Military recruiters at gay community center
For the first time, military recruiters made an appearance Thursday at a gay community center on Long Island -- and even though the turnout was sparse, organizers hailed the significance of the event.
Theresa McCormick, 17, took advantage of the presence of Navy and Marine recruiters at the GLBT center in Garden City to weigh her options.
The daughter of Navy veterans, McCormick, a lesbian interning at the center, is considering a military career.
The recruiters, she said, sent a welcome message: "Come on in."
While only a handful of potential recruits showed up, "it's not the numbers that are significant," said David Kilmnick, chief executive of the Long Island Gay, Lesbian, Bisexual and Transgender Services Network, which runs centers in Garden City and Bay Shore.
"What's important is that branches of the armed forces were here to actively recruit gay and lesbian youth," he said.
More may not have come, he said, because for years the military has been seen as a place where they would have to be closeted.
Kilmnick said Thursday's event was a local milestone and may have been the first visit by military recruiters to a gay center in New York State.
Recruiters from the Navy and Marines attended. The Air Force and Army, which could not send recruiters due to scheduling conflicts, sent representatives. They said they knew of no other recruiting events at gay community centers in New York.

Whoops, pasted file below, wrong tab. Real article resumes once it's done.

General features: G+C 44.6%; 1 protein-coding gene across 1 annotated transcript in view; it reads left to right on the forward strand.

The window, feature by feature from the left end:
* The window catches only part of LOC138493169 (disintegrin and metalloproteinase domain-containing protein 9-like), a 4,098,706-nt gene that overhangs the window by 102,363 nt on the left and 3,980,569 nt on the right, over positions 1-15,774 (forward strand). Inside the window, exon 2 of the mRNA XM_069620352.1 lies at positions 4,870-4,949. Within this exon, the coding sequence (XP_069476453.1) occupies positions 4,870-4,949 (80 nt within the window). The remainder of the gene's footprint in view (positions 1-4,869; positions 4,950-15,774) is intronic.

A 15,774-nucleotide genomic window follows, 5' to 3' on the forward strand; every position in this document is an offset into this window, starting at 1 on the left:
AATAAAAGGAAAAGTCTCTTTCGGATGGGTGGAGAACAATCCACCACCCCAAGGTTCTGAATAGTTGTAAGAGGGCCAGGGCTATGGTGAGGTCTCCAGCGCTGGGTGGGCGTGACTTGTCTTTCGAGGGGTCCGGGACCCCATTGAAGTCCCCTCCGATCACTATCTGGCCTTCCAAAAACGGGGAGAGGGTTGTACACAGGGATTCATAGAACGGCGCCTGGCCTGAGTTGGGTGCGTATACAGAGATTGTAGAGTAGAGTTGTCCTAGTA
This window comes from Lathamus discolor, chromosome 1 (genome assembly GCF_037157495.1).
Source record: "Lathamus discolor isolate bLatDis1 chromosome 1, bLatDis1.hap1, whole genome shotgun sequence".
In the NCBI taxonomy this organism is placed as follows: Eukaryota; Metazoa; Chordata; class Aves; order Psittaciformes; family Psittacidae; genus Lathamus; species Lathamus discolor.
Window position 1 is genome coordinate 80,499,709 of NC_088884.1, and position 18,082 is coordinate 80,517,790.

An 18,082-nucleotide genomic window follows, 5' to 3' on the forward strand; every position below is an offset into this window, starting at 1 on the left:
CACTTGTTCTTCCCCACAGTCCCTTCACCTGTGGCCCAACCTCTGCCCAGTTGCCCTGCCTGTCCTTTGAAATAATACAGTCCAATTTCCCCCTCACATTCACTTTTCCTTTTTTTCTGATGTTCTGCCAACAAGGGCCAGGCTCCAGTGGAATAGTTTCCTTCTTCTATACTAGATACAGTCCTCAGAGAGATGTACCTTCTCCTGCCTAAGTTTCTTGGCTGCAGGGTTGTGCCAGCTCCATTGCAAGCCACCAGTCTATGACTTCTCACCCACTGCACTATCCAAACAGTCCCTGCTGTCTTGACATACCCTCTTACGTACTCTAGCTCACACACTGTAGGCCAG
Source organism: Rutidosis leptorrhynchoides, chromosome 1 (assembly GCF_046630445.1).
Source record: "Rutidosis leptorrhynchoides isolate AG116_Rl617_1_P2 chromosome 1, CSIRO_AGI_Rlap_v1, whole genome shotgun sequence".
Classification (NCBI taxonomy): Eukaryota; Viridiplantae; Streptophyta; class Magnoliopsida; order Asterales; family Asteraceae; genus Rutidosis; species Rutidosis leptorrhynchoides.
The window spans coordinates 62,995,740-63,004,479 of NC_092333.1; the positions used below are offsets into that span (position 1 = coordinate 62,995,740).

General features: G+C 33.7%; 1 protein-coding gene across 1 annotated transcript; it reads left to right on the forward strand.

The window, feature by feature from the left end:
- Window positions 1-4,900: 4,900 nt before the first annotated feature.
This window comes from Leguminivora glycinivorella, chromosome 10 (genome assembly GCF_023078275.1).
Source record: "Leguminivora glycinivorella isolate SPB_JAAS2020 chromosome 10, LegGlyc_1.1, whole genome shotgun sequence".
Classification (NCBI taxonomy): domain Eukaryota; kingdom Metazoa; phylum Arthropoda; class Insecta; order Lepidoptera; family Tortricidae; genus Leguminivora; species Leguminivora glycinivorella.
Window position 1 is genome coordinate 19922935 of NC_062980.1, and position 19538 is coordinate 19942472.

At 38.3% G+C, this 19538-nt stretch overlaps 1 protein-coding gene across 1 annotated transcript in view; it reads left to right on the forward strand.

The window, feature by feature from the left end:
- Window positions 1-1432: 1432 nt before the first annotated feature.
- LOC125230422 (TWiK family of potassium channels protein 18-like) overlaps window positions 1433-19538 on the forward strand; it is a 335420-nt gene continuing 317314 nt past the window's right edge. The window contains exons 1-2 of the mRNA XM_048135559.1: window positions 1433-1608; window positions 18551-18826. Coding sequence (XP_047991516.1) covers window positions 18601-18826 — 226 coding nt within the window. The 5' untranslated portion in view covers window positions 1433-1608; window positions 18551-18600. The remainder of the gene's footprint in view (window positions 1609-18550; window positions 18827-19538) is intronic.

Clearing the way for the event was last year's repeal of the military's "don't ask, don't tell" policy, which now allows gays and lesbians to serve openly. Before the repeal, gay troops faced discharge if they revealed their sexual orientation. The law also prohibited commanding officers from asking about sexual orientation.
Marine spokesman Maj. John Caldwell said his recruiters wouldn't have accepted such an invitation before the repeal because it would have been "incongruent with the law and policy." The Navy would have attended, a spokesman said, if only to answer questions.
Recruiters and military representatives downplayed the significance of their appearance in Garden City.
"To us, it's the same as if we were at the mall," said Marine spokesman Lt. Timothy Irish.
McCormick enjoyed the opportunity. She told a recruiter that she was favoring the Marines over the Air Force.
"Why?" asked Marine Sgt. Kristin Moreno.
McCormick cited the Marines' "harder physical training" and preparation as positives.
"I agree with that," Marine Staff Sgt. Marc Oxley, another recruiter, said.
Afterward, McCormick, of Scranton, Pa., marveled at the new openness.
"There have always been GLBT people in the military. They couldn't be open about it," she said. "It would have been difficult not being able to talk about your life. I don't think I would have done it."